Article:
The price of oil continued its steady march higher last week. West Texas Intermediate (WTI) added another $1.09 a barrel to close at $74.34. WTI has risen 10 percent in just the past four weeks, after beginning the year at $58.38 a barrel. The dollar rose for the second straight week as well.

In the absence of evidence of firming inflationary pressures, last week’s move in yields can be considered in part a response to evidence of firming growth. New York Fed President Williams made that very point in a speech on Friday. Market-based indicators of inflation have barely moved. The September Consumer Price Index (CPI) report this week will provide the latest reading on prices. And the 2-10-year yield curve widened to 34 basis points last week, up from 24 the prior week, taking some pressure off worries over a possible yield curve inversion. But even if the move in rates is a growth and not inflation story, at some level equity prices are likely to come under increasing pressure, as bonds become relatively more attractive, and air comes out of equity valuations. One development that may bear watching, was last week’s rise in high yield credit spreads. After hitting a ten-year tight last Wednesday at 316 basis points, the option-adjusted spread between the Bank of America Merrill Lynch High Yield index and the ten-year Treasury jumped to 332 by week’s end.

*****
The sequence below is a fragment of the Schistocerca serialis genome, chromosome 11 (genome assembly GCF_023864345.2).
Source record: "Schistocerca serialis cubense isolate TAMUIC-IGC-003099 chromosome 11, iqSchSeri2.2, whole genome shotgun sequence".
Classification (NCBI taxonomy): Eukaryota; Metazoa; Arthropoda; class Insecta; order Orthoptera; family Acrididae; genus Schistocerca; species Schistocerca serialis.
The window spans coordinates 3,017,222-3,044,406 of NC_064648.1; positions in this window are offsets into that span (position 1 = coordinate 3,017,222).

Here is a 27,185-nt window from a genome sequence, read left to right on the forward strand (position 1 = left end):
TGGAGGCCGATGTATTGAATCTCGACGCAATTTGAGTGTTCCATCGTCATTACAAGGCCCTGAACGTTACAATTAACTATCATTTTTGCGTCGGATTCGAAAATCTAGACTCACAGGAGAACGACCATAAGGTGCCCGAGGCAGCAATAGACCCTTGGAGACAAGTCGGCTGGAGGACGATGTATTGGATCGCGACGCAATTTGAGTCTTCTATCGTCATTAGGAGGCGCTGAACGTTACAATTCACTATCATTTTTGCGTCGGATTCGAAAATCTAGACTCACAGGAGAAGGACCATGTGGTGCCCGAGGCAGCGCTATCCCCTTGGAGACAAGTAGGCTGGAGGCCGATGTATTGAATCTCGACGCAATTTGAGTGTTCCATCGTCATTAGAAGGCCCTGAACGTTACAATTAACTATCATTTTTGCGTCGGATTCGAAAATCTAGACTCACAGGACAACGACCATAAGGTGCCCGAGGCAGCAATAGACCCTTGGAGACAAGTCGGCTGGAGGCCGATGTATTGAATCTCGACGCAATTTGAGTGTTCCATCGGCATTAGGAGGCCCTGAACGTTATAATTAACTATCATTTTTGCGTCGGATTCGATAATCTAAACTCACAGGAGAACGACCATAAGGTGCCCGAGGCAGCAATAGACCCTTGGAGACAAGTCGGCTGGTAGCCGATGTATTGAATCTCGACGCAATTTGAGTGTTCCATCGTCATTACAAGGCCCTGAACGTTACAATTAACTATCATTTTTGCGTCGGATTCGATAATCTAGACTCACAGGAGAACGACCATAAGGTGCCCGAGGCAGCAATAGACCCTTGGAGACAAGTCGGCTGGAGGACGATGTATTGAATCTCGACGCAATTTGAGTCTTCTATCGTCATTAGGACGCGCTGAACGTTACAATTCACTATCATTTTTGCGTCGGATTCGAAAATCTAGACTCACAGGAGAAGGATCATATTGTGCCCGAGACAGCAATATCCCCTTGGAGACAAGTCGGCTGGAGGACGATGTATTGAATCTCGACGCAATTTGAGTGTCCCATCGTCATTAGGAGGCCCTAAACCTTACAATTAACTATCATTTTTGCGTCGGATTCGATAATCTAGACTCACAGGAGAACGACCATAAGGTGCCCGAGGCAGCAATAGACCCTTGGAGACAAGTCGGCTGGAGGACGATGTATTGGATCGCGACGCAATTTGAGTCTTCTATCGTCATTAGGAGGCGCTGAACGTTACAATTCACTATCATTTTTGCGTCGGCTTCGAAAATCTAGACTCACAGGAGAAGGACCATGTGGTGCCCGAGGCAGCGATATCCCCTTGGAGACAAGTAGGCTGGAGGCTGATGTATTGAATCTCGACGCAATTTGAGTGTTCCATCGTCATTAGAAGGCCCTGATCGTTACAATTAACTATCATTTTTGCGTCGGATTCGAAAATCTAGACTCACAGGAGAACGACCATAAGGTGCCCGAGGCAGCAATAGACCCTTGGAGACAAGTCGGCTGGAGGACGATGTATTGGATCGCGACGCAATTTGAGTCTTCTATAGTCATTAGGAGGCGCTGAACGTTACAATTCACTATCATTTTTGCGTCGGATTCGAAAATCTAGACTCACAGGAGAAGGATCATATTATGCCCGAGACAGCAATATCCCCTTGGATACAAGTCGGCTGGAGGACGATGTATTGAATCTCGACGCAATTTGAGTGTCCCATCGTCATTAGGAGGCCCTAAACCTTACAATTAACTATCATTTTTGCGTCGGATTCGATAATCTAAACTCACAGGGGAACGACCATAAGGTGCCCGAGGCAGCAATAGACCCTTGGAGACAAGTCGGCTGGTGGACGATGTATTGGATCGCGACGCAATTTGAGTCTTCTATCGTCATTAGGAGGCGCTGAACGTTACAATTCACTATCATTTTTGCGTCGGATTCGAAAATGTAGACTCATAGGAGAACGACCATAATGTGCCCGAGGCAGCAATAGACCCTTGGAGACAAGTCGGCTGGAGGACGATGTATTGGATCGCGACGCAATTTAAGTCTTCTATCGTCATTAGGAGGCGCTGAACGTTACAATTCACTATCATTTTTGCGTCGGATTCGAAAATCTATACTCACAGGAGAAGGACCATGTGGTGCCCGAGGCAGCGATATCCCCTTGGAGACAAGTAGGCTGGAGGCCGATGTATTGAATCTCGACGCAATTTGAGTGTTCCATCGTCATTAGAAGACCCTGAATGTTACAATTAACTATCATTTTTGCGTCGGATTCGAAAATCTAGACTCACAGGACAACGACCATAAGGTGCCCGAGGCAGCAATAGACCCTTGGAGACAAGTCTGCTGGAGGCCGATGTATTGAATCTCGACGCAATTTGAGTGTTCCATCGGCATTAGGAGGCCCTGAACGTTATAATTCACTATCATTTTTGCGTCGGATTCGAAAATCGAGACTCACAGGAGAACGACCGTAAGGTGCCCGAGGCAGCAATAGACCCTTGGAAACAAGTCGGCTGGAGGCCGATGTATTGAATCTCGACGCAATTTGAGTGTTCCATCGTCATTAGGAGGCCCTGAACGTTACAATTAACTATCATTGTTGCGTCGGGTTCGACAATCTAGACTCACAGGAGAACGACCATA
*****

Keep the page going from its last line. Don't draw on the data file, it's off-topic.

Investors Turn to Third Quarter Earnings for Signs of Trade Implications

Earnings take center stage this week as third quarter reporting season gets underway. According to Factset, earnings growth of 19.2 percent is expected. That is down slightly from when the quarter began, a modest reversal from the experience of the first two quarters. Of particular interest will be what management teams have to say about the trade war with China and its impact on both input costs and supply chains.

Stock markets in mainland China reopened on Monday after a week-long holiday, and the results are ugly. The Shanghai Composite fell 3.7 percent on the day, as participants catch up with developments elsewhere. Japanese markets are closed on Monday, but the weakness has extended to early trading in Europe, where stocks are lower across the board. U.S. futures are pointing to a modestly lower open.